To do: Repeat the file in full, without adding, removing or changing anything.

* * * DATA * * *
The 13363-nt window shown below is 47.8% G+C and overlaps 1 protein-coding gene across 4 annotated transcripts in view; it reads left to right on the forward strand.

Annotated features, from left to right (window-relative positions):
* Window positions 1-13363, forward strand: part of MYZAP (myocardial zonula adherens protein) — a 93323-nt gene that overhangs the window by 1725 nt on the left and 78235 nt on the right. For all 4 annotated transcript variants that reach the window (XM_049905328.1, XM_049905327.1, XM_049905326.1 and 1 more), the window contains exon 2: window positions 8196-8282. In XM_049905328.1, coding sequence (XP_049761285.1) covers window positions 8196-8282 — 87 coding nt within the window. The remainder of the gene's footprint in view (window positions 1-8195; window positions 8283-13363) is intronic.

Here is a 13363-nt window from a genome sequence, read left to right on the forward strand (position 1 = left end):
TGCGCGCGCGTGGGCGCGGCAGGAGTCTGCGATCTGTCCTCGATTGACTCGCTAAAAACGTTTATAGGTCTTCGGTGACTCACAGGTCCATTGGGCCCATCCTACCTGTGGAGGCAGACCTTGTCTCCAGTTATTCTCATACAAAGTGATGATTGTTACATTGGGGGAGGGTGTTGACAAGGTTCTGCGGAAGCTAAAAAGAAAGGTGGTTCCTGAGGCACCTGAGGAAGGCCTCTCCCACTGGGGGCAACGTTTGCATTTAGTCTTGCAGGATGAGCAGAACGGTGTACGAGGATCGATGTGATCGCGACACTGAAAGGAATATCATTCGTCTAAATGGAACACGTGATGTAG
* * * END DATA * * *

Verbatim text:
The 13363-nt window shown below is 47.8% G+C and overlaps 1 protein-coding gene across 4 annotated transcripts in view; it reads left to right on the forward strand.

Annotated features, from left to right (window-relative positions):
* Window positions 1-13363, forward strand: part of MYZAP (myocardial zonula adherens protein) — a 93323-nt gene that overhangs the window by 1725 nt on the left and 78235 nt on the right. For all 4 annotated transcript variants that reach the window (XM_049905328.1, XM_049905327.1, XM_049905326.1 and 1 more), the window contains exon 2: window positions 8196-8282. In XM_049905328.1, coding sequence (XP_049761285.1) covers window positions 8196-8282 — 87 coding nt within the window. The remainder of the gene's footprint in view (window positions 1-8195; window positions 8283-13363) is intronic.

Here is a 13363-nt window from a genome sequence, read left to right on the forward strand (position 1 = left end):
TGCGCGCGCGTGGGCGCGGCAGGAGTCTGCGATCTGTCCTCGATTGACTCGCTAAAAACGTTTATAGGTCTTCGGTGACTCACAGGTCCATTGGGCCCATCCTACCTGTGGAGGCAGACCTTGTCTCCAGTTATTCTCATACAAAGTGATGATTGTTACATTGGGGGAGGGTGTTGACAAGGTTCTGCGGAAGCTAAAAAGAAAGGTGGTTCCTGAGGCACCTGAGGAAGGCCTCTCCCACTGGGGGCAACGTTTGCATTTAGTCTTGCAGGATGAGCAGAACGGTGTACGAGGATCGATGTGATCGCGACACTGAAAGGAATATCATTCGTCTAAATGGAACACGTGATGTAG